Nevest Coleman officially started as a Chicago White Sox groundskeeper Monday after spending more than two decades behind bars for crimes he didn't commit. Coleman, 49, reflected on returning to his old job, reuniting with his family and his championship hopes for the White Sox.
"I was proud to come back here," Coleman told CBS News in phone interview. "I love the atmosphere."
Coleman's day began with power-washing the entrance to Guaranteed Rate Field where the team's 2005 World Series commemoration plaza and sculpture are located,.
His situation now is vastly different than it was over the last 23 years, when he was sitting in jail as an innocent man. He kept out of trouble, spent most of his time reading books, such as those in the popular series "Game of Thrones" and "Harry Potter," and tried to avoid the "routine" of television.
When asked what kept him going, he replied, "My family."
"I know I didn't do it," he said. "My family was always behind me. My goal was to see everybody."
In November, Coleman was released from prison after DNA evidence led prosecutors to vacate his conviction in a 1994 rape and murder. A county judge granted him a certificate of innocence this month.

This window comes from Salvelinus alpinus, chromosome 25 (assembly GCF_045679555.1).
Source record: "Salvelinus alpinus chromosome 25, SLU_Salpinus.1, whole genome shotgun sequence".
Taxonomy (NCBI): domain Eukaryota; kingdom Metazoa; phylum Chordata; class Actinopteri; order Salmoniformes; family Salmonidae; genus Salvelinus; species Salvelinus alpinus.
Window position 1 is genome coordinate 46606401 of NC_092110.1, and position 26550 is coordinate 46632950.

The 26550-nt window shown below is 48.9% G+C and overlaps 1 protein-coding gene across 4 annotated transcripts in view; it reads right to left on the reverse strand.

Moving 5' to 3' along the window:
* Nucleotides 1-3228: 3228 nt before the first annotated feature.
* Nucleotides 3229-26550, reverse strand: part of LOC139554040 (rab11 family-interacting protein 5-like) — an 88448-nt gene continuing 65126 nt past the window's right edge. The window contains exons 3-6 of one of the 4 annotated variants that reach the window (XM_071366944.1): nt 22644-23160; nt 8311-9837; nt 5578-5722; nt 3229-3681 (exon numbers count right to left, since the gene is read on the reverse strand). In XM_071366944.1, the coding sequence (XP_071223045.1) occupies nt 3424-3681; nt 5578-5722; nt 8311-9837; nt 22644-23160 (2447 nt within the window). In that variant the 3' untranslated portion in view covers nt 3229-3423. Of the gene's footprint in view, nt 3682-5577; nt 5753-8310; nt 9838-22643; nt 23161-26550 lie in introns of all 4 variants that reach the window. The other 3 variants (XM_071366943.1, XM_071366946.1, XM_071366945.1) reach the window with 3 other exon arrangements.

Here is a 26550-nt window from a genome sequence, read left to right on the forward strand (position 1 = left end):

"It took a lot of weight off my shoulders," Coleman said. "Just to look around and be on my front porch. Take a shower, sit in a tub. I take it one day at a time. Now, I just have to enjoy life."
He hadn't been with his son and daughter since they were 3 months old and 2 years old, respectively. He now has grandchildren and makes a point to keep in touch with the entire family.
"It's real now," he said. "I call them every day. I call my grand-babies every day. It's like we started all over again."
Coleman's childhood priest reached out to the White Sox on his behalf in February. After an interview, the team welcomed him back.
On Monday, he stepped onto Guaranteed Rate Field -- which he knew back when it was called Comiskey Park. Now, apart from spending more time with his loved ones, Coleman wishes his White Sox would win the title this year.
"I hope we win a World Series because I'm out now," he said.
The White Sox say they're grateful that "justice has been carried for Nevest."